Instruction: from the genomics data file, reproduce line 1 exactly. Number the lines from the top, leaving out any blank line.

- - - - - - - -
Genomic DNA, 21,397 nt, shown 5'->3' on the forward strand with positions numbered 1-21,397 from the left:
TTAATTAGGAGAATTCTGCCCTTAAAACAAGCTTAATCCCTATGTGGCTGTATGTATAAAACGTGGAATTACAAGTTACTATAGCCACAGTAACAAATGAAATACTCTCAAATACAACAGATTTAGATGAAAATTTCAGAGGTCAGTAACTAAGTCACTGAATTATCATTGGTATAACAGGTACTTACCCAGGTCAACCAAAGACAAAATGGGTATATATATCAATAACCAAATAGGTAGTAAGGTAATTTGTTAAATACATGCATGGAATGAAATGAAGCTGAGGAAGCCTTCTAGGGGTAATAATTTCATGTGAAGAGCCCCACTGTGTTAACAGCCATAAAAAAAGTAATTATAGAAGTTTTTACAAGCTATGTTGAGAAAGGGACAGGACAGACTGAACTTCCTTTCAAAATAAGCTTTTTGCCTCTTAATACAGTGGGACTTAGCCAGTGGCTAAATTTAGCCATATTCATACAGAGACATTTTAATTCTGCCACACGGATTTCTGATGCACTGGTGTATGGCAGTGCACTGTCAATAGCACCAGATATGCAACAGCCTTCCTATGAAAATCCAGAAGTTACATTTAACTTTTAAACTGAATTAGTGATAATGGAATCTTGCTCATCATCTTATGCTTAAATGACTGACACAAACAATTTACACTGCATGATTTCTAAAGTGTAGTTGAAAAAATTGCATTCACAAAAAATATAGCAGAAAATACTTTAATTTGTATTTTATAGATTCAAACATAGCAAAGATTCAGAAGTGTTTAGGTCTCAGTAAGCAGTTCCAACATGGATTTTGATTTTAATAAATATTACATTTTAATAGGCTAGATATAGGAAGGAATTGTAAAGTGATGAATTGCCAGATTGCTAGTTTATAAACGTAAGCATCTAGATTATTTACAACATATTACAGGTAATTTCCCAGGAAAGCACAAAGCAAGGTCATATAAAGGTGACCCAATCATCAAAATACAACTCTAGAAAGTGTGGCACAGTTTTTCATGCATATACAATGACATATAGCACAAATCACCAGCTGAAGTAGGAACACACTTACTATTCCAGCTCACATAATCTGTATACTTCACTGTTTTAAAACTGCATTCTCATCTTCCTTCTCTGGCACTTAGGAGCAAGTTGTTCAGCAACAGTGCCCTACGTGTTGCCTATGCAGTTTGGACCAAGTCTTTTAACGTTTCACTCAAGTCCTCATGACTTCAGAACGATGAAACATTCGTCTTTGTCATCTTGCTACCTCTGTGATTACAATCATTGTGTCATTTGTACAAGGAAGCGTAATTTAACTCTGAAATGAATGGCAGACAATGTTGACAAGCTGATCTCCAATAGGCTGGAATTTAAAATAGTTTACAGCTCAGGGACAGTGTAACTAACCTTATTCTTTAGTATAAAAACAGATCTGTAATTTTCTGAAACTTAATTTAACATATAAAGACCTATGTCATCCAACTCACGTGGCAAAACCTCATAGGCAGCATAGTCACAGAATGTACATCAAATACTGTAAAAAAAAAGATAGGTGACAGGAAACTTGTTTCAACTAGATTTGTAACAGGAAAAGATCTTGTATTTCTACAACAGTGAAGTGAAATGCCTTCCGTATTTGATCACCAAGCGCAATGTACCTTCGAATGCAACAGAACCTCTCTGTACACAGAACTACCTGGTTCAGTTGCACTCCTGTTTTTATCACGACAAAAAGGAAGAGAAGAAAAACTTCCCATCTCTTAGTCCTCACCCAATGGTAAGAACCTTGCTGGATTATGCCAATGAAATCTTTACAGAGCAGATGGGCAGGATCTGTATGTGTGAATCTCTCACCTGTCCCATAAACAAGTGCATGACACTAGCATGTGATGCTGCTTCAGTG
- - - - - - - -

Genomic DNA, 21,397 nt, shown 5'->3' on the forward strand with positions numbered 1-21,397 from the left: